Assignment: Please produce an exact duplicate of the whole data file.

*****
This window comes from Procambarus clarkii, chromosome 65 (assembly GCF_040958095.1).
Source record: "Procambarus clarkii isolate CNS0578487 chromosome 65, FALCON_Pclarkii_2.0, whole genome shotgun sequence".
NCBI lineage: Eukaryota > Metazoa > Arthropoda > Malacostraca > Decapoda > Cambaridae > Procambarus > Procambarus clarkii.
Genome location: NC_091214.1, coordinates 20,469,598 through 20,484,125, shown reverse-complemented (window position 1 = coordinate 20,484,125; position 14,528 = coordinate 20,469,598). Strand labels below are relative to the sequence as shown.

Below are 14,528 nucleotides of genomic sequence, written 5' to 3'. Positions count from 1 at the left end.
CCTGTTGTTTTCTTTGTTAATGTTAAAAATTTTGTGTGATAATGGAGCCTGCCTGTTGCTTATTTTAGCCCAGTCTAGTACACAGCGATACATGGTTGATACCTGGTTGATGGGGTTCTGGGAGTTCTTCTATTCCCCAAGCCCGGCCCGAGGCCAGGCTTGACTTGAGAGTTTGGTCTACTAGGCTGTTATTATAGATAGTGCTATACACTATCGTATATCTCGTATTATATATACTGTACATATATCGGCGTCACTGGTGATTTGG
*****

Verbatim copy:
This window comes from Procambarus clarkii, chromosome 65 (assembly GCF_040958095.1).
Source record: "Procambarus clarkii isolate CNS0578487 chromosome 65, FALCON_Pclarkii_2.0, whole genome shotgun sequence".
NCBI lineage: Eukaryota > Metazoa > Arthropoda > Malacostraca > Decapoda > Cambaridae > Procambarus > Procambarus clarkii.
Genome location: NC_091214.1, coordinates 20,469,598 through 20,484,125, shown reverse-complemented (window position 1 = coordinate 20,484,125; position 14,528 = coordinate 20,469,598). Strand labels below are relative to the sequence as shown.

Below are 14,528 nucleotides of genomic sequence, written 5' to 3'. Positions count from 1 at the left end.
CCTGTTGTTTTCTTTGTTAATGTTAAAAATTTTGTGTGATAATGGAGCCTGCCTGTTGCTTATTTTAGCCCAGTCTAGTACACAGCGATACATGGTTGATACCTGGTTGATGGGGTTCTGGGAGTTCTTCTATTCCCCAAGCCCGGCCCGAGGCCAGGCTTGACTTGAGAGTTTGGTCTACTAGGCTGTTATTATAGATAGTGCTATACACTATCGTATATCTCGTATTATATATACTGTACATATATCGGCGTCACTGGTGATTTGG